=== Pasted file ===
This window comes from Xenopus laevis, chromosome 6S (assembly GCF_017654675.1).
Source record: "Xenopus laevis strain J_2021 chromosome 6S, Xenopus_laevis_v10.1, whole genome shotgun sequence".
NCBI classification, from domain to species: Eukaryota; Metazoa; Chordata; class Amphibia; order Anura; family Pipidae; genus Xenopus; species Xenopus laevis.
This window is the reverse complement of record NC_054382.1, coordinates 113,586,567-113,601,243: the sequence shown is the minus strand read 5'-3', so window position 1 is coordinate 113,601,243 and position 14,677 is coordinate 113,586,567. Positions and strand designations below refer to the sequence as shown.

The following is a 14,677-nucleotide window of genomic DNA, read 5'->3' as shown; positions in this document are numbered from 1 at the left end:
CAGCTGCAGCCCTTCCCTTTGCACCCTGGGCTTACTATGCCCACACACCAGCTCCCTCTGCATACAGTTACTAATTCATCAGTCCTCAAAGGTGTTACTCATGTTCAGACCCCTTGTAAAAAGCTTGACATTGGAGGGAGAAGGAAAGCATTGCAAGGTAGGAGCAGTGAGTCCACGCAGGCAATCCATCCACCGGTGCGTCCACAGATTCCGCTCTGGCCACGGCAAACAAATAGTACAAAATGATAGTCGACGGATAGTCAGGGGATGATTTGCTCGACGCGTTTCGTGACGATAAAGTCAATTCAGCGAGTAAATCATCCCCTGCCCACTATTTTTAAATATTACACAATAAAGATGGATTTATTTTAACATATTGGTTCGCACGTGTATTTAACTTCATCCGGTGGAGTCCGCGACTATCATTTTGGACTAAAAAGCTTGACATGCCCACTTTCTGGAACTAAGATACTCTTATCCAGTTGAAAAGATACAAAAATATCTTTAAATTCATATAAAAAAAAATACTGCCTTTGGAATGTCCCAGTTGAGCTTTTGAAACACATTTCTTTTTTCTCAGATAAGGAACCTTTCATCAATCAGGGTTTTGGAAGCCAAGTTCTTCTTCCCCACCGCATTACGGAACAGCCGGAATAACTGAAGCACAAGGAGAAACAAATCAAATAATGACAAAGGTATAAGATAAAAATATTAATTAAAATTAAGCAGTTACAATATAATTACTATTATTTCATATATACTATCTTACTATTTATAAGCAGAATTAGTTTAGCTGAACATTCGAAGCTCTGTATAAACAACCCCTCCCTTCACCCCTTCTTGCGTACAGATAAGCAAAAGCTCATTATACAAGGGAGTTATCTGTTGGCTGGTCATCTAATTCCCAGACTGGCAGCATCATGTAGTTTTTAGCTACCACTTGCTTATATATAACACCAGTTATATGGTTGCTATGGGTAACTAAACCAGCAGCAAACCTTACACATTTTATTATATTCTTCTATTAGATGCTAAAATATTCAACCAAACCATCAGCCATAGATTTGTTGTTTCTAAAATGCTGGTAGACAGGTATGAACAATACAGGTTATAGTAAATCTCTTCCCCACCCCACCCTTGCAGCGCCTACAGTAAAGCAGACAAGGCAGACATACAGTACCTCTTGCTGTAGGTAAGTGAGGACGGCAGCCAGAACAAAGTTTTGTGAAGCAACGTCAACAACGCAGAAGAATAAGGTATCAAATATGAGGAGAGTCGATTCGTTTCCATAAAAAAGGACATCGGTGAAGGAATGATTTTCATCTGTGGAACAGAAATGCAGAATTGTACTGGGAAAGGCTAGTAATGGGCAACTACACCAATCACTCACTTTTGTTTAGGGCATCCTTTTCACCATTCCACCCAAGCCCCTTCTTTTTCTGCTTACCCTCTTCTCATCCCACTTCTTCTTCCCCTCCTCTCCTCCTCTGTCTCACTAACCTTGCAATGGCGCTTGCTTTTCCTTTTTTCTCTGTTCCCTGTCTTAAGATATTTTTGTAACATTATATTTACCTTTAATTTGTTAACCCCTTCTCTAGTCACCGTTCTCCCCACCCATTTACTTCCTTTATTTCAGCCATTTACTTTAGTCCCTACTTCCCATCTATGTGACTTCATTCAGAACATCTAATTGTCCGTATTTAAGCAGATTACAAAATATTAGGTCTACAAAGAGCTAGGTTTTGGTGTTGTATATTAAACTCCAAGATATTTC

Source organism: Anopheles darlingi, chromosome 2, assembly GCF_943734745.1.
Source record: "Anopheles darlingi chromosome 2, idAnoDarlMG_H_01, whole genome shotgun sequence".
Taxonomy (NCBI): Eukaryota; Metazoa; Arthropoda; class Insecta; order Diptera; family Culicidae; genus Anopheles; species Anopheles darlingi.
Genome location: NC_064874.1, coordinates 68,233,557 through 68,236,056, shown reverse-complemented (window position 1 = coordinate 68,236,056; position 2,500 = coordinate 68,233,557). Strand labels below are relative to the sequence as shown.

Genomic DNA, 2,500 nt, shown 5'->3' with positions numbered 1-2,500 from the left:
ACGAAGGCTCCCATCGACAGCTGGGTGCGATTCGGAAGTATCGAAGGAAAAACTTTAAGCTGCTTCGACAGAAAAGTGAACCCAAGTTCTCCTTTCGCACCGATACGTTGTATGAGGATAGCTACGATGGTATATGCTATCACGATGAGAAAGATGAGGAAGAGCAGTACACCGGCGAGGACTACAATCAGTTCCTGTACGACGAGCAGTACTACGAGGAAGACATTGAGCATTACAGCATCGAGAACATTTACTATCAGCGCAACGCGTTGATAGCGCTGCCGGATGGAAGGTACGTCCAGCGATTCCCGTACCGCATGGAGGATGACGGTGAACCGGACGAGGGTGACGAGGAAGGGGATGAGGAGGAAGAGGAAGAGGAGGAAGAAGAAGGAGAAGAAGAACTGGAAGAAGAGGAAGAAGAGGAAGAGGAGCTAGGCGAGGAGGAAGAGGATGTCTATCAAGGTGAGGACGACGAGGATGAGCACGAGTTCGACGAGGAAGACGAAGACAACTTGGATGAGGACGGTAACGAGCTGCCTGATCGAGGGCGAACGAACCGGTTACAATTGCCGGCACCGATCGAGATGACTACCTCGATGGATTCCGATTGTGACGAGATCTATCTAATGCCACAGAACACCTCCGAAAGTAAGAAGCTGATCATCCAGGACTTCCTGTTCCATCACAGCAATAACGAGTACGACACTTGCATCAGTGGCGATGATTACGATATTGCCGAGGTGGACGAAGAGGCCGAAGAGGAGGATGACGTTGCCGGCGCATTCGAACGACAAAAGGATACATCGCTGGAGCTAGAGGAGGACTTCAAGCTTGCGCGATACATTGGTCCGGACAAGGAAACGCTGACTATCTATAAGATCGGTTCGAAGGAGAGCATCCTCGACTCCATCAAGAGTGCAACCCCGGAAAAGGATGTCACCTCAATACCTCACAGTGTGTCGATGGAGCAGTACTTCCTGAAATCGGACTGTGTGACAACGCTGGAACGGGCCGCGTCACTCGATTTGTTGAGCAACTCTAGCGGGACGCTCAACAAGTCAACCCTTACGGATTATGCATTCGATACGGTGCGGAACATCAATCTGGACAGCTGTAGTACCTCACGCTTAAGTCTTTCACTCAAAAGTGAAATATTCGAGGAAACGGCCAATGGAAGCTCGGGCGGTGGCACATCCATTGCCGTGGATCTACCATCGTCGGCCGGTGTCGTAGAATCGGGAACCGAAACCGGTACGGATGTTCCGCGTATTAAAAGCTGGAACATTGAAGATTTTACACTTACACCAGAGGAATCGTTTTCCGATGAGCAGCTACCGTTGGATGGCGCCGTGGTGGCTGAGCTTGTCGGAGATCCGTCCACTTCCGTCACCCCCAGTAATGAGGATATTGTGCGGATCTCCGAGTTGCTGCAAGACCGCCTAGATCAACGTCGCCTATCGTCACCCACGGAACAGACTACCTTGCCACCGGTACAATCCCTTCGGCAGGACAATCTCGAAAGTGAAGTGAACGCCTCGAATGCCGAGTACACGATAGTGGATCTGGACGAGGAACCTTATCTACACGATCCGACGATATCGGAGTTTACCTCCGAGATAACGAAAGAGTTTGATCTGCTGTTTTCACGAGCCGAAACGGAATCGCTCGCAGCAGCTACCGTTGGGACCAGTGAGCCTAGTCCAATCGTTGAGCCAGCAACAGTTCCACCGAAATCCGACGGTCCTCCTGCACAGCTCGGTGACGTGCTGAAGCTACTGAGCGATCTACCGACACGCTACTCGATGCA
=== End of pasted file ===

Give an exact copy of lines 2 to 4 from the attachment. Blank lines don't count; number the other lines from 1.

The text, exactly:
Source record: "Xenopus laevis strain J_2021 chromosome 6S, Xenopus_laevis_v10.1, whole genome shotgun sequence".
NCBI classification, from domain to species: Eukaryota; Metazoa; Chordata; class Amphibia; order Anura; family Pipidae; genus Xenopus; species Xenopus laevis.
This window is the reverse complement of record NC_054382.1, coordinates 113,586,567-113,601,243: the sequence shown is the minus strand read 5'-3', so window position 1 is coordinate 113,601,243 and position 14,677 is coordinate 113,586,567. Positions and strand designations below refer to the sequence as shown.